It was on October 6th that Microsoft’s Panos Panay and a few other key executives took to a stage in New York City to reveal the new devices. These devices, he and others said, would showcase the full breadth of Windows 10. Among these new devices were the Surface Pro 4 and Surface Book.
It’s hard to imagine that anyone at that briefing thought Microsoft was making the wrong move. Even today, nearly a month after they launched, it’s not hard to find users singing the praises of the Surface Pro 4’s design. I spent time with both the Surface Pro 4 and Surface Book at that launch event, taking time to appreciate every curve, design change and feature addition. I felt that Microsoft had some compelling hardware on its hands as I joined the crowds streaming out of the briefing location.
A month after their release, I’m still convinced that the Surface Pro 4 and Surface Book are spectacular pieces of hardware. I’m also convinced that everyone who hasn’t purchased them yet should not buy either until Microsoft has publicly acknowledged and offered fixes for each device. Strangely enough, Microsoft – the software company who started making hardware – can’t seem to get the software that powers its Surface devices right.
Surface Pro 4 Problems: Chapter 1
It all started just after that early October event. I went back to my hotel room and pre-ordered a Surface Pro 4 with an Intel Core M processor. I later pre-ordered a Surface Type Cover to go with it, having sold my previous one after the tablet itself took a tumble and landed on its screen. Reviews arrived the week before release. Every reviewer noted that they were not able to test out Microsoft’s Windows Hello feature because it wasn’t available at the time. Microsoft added support for the feature on launch morning.
I’ve had nothing but problems out of Windows Hello and the Surface Pro 4 since release. Even after that first update and subsequent updates, Windows Hello fails to log me in. This morning, after another round of firmware updates I awoke to find that Windows Hello and my web cameras in general were broken. I cleared everything and restored Windows 10, trying to fix early Windows Hello issues to no avail. Restarting my Surface Pro 4 hasn’t managed to fix my now disabled web camera.
Surface Pro 4 Problems: Chapter 2
Windows Hello aside. I’ve had tons more issues with the Surface Pro 4. Many of them are mirrored in reports at the Microsoft Answers community website and the r/Surface forum on Reddit.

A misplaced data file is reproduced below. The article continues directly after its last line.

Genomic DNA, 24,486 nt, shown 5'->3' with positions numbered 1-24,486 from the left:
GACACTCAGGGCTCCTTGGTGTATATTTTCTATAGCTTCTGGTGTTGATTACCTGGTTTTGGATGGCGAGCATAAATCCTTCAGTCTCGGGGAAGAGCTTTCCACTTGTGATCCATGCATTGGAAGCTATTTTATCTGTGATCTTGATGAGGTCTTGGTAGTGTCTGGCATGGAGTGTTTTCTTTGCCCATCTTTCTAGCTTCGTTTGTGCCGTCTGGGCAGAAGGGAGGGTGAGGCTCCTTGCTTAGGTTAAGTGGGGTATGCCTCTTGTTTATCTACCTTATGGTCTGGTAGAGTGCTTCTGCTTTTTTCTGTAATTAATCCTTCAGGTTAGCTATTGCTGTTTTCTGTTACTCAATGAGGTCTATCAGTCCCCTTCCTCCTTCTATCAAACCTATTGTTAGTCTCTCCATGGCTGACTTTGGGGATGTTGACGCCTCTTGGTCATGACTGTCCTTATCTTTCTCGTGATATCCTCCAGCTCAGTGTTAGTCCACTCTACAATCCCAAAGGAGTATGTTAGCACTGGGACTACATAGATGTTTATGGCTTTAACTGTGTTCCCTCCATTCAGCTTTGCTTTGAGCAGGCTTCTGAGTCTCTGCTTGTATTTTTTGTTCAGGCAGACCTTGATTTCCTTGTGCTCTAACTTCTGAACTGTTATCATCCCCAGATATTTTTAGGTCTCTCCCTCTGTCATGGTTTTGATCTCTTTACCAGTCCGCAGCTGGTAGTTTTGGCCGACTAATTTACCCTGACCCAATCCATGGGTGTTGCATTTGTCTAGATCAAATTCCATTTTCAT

The Surface Pro 4 will sometimes refuse to go to sleep in my bag, even though I’ve closed the cover and put it to sleep. Twice now I’ve arrived at a destination to find a hot Surface Pro 4 and half-depleted battery. Even without the battery bug, I’m getting significantly less than the 9 hours of battery life that Microsoft advertises. Battery life is tough to standardize because you have to account for screen brightness and apps. I spend 9 hours a day writing, listening to music and browsing in Microsoft Edge. I’m not doing anything special, at least nothing that should require more battery power than what Microsoft tested for. Reddit community members have noticed the drastic difference in battery life too sometimes too.
Surface Pro 4 Problems: Chapter 3
Then there are some very serious, issues that are driving me crazy despite restoring from factory settings. The Surface Pro 4 and Surface Book have a display driver issue that causes the entire tablet to lock momentarily. The screen flickers then returns, noting that Windows has automatically recovered from the error. This has happened at least once a day for the past month. Right now it’s isolated to Microsoft Edge. One time, the driver crashed and did some temporary damage to all of Windows.
I can reliably cause the Surface Pro 4 to crash by trying to cast media from it to an external media device connected to my television. It happens every time, without fail.
Microsoft sells the Type Covers as the ultimate accessories, but I’ve had a hard time getting it to work sometimes. Though connected, the cover’s keyboard and mouse pad will stop functioning. Forcing me to restart. When the keyboard is folded back during start up the Surface Pro 4 will hang on its boot screen. Detaching it finally gets things moving. Connecting the keyboard, folding it back can sometimes make screen orientation controls disappear. Sometimes the Surface Pro 4 freezes or loses its connect to the Surface Pen without warning.
There have been random lock ups and failures to connect to external display. Again, checks with prominent Surface communities confirm that I’m not experiencing these issues in a vacuum. They’re happening to real people everywhere.
Wait to Buy
I’m not saying don’t purchase the Surface Pro 4 and Surface Book ever. They’re terrific pieces of hardware, engineered to perfection. On the other hand, I am saying hold off on purchasing either device until Microsoft has fixed these issues. Check with online communities and keep your eye on recent reviews. If you are buying a Surface Pro 4 and run into issues, don’t hesitate to contact Microsoft’s Support channels; you probably aren’t alone.